When the agency was reworking its exceptional events guidance last year, he objected that the plan constituted a "loophole" for excessive emissions. In their response to written comments, EPA officials disputed that assertion and said they evaluate such situations on a case-by-case basis.
Spike in asthma-linked ER visits
Exactly how often the prairie burned before white settlers showed up is unknown. But the cycle is far more concentrated than it used to be, at least in part because of intensive early stocking.
Daily weight gains for cattle grazing in spring-burned pastures are often 10 to 15 percent higher, with a corresponding increase in profit per acre, the smoke management plan said. For ranchers, even a 2 percent variation in weight gain can make a difference "between losing and making it," Hoy said.
The practice dates back several decades. In a 2002 paper, Kansas University researchers wrote that they were "stunned" by its extent and warned that the combination of annual burning and intensive grazing had led to plummeting populations of the greater prairie chicken and several other bird species.
People suffered, too. A preliminary 2006 KDHE study that looked at admissions data from three hospitals suggested a "statistically significant" 40 percent increase in the probability of asthma-related emergency room visits during the burning season and an almost fivefold jump in the likelihood of asthma-related hospitalizations compared with the post-burn period.
By 2010, KDHE and the federal Centers for Disease Control and Prevention were discussing a "more comprehensive study" of the health effects, according to the smoke management plan. Because CDC had to use the money for another project, however, that broader review never happened, Brunetti said.
At the Atlanta-based CDC’s National Center for Environmental Health, a senior official said the agency has provided technical support following a KDHE request in the mid-2000s. But the state continues to be the lead and "has not requested funds from CDC for this project," the official, Paul Garbe, acting director of the Division of Environmental Hazards and Health Effects, said in an email.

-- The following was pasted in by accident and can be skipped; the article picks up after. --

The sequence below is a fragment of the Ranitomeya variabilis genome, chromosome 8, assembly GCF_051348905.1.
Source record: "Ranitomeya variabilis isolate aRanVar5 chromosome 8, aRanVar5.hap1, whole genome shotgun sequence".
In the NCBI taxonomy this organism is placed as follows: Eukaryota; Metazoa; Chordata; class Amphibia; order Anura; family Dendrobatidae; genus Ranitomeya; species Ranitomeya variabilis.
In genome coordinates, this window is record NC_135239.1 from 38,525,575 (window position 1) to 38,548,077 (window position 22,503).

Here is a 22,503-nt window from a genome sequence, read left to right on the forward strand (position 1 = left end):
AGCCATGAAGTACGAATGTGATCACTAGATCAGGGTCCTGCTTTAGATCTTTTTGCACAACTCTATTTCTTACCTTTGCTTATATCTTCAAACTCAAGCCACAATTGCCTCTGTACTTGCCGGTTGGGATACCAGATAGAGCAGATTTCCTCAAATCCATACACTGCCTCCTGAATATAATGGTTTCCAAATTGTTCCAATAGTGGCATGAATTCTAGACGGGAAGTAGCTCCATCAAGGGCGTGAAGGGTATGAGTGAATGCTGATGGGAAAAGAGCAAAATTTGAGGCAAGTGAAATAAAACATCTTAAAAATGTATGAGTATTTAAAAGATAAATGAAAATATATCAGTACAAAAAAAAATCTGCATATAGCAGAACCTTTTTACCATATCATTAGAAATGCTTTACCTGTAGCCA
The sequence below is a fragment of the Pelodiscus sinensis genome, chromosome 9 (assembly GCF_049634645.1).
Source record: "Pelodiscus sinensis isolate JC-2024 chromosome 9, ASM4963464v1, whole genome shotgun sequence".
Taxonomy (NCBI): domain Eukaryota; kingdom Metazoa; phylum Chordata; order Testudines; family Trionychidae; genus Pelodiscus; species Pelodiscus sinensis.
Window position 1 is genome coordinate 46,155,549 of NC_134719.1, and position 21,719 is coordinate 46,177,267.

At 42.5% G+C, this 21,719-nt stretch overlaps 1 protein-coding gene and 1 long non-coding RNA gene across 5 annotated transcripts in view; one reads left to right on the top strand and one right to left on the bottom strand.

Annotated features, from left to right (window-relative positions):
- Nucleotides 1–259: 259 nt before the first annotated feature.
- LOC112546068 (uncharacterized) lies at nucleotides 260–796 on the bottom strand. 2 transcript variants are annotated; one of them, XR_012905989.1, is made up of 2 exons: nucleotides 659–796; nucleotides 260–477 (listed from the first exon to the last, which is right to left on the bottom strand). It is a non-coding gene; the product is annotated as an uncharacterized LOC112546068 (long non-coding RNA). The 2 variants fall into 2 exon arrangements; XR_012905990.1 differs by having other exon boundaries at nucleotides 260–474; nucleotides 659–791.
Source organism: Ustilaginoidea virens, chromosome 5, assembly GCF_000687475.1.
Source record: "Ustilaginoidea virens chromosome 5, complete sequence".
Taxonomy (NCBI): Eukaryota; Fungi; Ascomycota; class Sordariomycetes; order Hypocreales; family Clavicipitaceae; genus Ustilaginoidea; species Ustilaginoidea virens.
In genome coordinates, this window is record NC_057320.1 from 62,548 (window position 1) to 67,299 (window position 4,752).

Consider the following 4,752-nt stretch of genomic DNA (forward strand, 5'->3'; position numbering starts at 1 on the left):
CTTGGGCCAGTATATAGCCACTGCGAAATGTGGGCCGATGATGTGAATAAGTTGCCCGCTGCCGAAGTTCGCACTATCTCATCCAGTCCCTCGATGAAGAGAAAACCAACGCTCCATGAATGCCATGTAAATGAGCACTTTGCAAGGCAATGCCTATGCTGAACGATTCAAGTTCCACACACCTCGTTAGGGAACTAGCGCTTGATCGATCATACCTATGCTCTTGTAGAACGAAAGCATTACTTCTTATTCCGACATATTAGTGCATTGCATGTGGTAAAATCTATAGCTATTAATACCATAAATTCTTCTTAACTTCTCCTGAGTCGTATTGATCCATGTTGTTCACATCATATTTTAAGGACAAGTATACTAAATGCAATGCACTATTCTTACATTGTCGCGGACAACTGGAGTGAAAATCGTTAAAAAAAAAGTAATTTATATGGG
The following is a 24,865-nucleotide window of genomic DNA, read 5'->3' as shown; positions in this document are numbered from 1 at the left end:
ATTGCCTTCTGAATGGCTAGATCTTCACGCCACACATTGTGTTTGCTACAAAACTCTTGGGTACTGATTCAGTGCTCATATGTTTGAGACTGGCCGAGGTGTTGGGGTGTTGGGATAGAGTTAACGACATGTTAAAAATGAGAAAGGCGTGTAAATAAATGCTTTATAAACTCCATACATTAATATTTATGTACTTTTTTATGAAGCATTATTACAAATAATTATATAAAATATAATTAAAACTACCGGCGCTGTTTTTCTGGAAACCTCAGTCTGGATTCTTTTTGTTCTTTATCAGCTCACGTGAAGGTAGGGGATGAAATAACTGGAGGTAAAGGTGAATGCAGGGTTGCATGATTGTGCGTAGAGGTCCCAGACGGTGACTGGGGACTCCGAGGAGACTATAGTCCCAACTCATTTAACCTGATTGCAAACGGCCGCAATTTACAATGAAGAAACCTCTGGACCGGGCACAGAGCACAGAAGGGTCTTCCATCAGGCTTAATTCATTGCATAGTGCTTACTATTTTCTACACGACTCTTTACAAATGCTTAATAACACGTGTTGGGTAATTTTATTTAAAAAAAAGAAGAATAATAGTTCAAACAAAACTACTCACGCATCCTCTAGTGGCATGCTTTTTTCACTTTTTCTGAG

In 2013, state officials’ decision to remove an ozone monitor drew fleeting attention.
The monitor, located in the northern section of the Flint Hills, had repeatedly shown that ozone levels exceeded national standards during the burning season. The monitor had been part of EPA’s Clean Air Status and Trends Network, or CASTNET. At the time, state officials explained the decision by saying the monitor was supposed to be used for research purposes, not regulatory compliance (Greenwire, April 30, 2013).
But in a later report that tapped information from state and federal records, Volland concluded that KDHE campaigned for the monitor’s removal "to avoid the strong likelihood that ozone standard exceedances could lead to tighter restrictions" on range burning in the Flint Hills.
At Kansas State University, which operated the monitor, one official voiced worries in an email that using it for compliance purposes risked making the governor and livestock industry "very mad at us for providing a site for a monitoring device."
Besides extending the burning season into other parts of the year, another approach advanced by Oklahoma State University researchers is "patch-burning," in which ranchers burn just one-third of their acreage each year.
The goal is to mimic something closer to a natural fire cycle in a way would also foster bird habitat. In Kansas, however, acceptance has been slow, in part because it’s tougher to manage logistically.
Dividing a pasture into thirds and controlling the fire is "a very difficult thing to do," Hoy said.
Last December, Volland wrote to EPA’s regional office to urge adoption of a grasslands burning mitigation plan, saying it was required because monitors around Wichita had shown three exceedances of the ozone standard since 2014. The agency has yet to respond, he said last week.
The next month, at Scott Pruitt’s Senate confirmation hearing to head EPA, Moran asked him to help Kansas manage the fire in a way that was advantageous for wildlife habitat and preserved air quality, but "not a heavy-handed approach."
If confirmed, Pruitt replied, "I look forward to working with you on that issue."